There’s a certain child-like wonder that accompanies a performance by The Bad Plus. Well, there were certainly children at the show, and they were certainly wondering why their playtime was getting moved away from the front of the South Park Amphitheater stage. The kids had no idea; one of the microphones was picking up all of their playful banter. In their blissful innocence, they didn’t understand what was happening on that stage.
Quite frankly, the audience was more baffled than the children. The Bad Plus opened their show to a lawn full of dropped jaws. The first couple of minutes of the first tune, “Pound for Pound,” were breath-takingly beautiful. It was the beginning of a peaceful summer evening soundtrack, complete with gentle winds and a twilight sunset. Pianist Ethan Iverson’s tender playing was sparse and emotional, as if drinking in the atmosphere of his venue. Backed subtly by bassist Reid Anderson and drummer David King, the group took its time building the volume and business up until the three musicians decidedly took roaring command of the stage. Then within moments, the song returned to its serene beginnings.
The contrast in the first song proved to be a perfect example of the show to come. The follow-up track was hard-hitting right from the get-go. Even as a trio, The Bad Plus created a gigantic wall of sound. Iverson’s piano playing in this song was jarring and percussive, with Anderson and King providing heavy and disconcerting rhythms. That was just a single example of how they kept up dynamic intrigue. In a later piece, the trio laid out a fat groove. Heads were boppin’; the audience was feeling it without a doubt. There was a memorable part during a somber song when the piano itself sounded as though it were crying. They also played covers, performed in such a stylistically innovative manner that it was seldom distinguishable from the band’s own music.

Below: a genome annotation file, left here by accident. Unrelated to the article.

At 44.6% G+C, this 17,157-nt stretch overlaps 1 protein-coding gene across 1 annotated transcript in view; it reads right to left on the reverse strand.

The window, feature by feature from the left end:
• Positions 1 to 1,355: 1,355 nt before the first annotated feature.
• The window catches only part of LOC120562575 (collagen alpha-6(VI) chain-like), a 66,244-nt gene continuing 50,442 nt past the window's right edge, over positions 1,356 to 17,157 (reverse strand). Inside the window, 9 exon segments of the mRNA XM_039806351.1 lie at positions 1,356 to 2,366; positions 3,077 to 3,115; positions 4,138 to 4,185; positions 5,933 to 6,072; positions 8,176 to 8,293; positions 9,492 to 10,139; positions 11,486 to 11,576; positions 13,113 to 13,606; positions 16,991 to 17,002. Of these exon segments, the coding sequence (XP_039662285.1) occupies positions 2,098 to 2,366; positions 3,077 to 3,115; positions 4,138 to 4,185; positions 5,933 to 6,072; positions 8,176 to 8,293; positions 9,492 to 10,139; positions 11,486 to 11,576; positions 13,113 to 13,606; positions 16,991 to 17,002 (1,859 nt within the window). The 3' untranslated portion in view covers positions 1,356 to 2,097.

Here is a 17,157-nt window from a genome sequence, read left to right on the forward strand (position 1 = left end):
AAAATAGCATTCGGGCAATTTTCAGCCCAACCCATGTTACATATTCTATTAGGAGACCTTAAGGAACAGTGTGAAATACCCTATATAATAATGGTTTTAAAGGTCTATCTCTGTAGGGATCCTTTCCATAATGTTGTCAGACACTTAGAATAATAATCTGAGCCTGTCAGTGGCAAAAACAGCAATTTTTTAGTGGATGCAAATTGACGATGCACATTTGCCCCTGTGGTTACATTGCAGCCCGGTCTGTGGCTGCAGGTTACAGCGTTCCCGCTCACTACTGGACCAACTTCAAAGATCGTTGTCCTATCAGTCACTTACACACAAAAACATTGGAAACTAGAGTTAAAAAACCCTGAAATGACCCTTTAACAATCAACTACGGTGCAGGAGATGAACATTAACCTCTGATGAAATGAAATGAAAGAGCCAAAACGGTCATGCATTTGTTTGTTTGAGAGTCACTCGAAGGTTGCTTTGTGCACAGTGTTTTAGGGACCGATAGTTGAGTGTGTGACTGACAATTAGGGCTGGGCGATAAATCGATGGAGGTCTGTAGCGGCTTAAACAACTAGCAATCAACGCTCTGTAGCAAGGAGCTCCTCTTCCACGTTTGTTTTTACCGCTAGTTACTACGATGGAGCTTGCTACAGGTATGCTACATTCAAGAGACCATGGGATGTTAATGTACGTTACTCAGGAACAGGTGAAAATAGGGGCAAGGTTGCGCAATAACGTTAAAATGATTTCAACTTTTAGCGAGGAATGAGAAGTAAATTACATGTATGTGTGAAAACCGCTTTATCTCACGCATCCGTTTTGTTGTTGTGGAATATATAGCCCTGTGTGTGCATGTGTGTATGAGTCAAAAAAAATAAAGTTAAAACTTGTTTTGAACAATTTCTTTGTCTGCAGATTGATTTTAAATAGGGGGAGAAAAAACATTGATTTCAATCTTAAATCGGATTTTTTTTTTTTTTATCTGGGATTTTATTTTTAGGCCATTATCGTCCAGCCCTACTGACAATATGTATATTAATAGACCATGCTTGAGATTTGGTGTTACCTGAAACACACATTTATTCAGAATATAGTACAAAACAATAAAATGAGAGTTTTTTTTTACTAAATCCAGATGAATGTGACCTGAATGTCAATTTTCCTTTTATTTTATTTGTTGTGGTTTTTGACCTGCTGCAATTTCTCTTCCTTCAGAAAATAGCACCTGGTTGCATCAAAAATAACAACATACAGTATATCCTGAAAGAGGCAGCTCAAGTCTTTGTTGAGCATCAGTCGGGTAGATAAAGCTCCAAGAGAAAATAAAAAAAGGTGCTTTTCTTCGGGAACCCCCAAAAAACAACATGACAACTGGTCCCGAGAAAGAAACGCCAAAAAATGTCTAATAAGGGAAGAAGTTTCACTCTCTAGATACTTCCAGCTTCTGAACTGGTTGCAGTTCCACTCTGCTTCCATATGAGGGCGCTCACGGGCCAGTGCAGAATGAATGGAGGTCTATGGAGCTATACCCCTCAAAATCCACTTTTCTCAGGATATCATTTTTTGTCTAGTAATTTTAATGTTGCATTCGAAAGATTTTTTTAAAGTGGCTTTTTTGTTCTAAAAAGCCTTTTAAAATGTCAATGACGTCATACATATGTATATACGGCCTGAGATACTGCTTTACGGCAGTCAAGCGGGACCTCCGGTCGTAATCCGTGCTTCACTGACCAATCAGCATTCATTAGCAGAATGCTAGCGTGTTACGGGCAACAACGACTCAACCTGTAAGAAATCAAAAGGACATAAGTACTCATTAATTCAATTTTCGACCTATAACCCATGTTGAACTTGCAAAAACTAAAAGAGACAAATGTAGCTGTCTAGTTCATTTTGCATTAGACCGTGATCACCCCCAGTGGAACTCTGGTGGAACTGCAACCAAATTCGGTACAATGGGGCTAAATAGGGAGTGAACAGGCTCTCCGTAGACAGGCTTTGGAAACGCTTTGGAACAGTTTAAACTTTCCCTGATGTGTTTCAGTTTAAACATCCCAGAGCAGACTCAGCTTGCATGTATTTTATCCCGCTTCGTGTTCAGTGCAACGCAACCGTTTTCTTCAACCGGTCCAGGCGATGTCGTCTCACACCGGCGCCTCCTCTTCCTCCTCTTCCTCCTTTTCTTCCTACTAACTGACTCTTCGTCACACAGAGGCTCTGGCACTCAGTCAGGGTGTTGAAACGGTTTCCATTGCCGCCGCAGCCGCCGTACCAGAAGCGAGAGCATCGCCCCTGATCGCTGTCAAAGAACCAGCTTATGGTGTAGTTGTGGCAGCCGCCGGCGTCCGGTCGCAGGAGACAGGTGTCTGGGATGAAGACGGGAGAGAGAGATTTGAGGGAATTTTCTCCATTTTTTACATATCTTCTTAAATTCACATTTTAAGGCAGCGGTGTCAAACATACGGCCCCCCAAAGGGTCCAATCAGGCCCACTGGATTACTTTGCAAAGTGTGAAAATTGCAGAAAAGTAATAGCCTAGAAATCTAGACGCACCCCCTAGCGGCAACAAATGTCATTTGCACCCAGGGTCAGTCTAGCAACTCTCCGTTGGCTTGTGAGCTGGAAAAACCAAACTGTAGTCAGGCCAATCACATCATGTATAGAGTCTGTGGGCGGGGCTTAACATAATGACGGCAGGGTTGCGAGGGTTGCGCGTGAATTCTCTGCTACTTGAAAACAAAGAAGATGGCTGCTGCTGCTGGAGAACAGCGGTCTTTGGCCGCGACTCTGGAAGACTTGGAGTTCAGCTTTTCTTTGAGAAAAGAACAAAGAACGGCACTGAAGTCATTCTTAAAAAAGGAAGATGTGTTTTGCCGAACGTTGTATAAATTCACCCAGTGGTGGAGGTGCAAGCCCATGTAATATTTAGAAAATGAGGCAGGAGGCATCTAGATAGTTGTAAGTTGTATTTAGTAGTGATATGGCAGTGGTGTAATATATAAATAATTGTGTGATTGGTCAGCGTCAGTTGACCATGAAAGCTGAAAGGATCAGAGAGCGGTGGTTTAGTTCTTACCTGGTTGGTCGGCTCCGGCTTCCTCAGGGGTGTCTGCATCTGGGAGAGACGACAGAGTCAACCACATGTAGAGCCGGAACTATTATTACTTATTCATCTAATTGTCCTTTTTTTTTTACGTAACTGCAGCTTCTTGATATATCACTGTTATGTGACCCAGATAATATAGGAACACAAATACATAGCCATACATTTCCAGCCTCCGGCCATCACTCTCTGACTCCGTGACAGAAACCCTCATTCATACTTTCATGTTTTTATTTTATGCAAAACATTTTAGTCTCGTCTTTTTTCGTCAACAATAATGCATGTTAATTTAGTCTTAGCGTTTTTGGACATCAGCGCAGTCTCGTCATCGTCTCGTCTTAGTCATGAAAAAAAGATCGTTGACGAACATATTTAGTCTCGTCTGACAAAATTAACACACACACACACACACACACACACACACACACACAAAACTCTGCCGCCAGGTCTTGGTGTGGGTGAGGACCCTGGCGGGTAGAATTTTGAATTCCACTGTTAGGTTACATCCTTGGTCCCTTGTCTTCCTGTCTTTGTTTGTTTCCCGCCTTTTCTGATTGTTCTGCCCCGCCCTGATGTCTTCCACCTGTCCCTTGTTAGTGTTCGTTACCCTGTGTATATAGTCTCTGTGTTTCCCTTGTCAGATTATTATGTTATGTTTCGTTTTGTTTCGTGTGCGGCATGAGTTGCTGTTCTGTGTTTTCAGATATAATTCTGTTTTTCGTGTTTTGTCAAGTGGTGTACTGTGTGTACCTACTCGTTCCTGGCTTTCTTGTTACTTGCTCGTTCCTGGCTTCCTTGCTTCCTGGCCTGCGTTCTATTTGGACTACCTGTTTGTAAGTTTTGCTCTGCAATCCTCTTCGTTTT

Impressive and deftly modest, it was no secret how tight and together the musicians on stage were. They had control as a unit and sonic diversity as individual players. Each member was given the chance to sweep the crowd with fantastic solos, transitioning effortlessly into the subsequent section. The Bad Plus’ cohesion was so distinct and so cleverly their own. Often times they would trade unique licks within the scope of the song (Bad Plus-isms, if you would). During the ending of one tune, they stopped and started a phrase over 10 times. Each time they did so, the time between the spaced-out entrances increased. Yet, as was their fashion, they never faltered and stayed completely together.
Toward the end of the show, Anderson bantered about befriending roombas before robots take over the world. His soft-spoken sarcasm reminded everyone that the musicians on stage were indeed human. It was excellent timing for The Bad Plus, because their unreal encore cover of Johnny Cash’s “I Walk the Line” would’ve otherwise thrown that idea out of the park.
- Pound for Pound
- Wolf Out
- Games Without Frontiers (Peter Gabriel cover)
- Lack the Faith But Not the Wine
- 1972 Bronze Medalist
- The Robots (Kraftwerk cover)
- Big Eater
- Encore: I Walk the Line (Johnny Cash cover)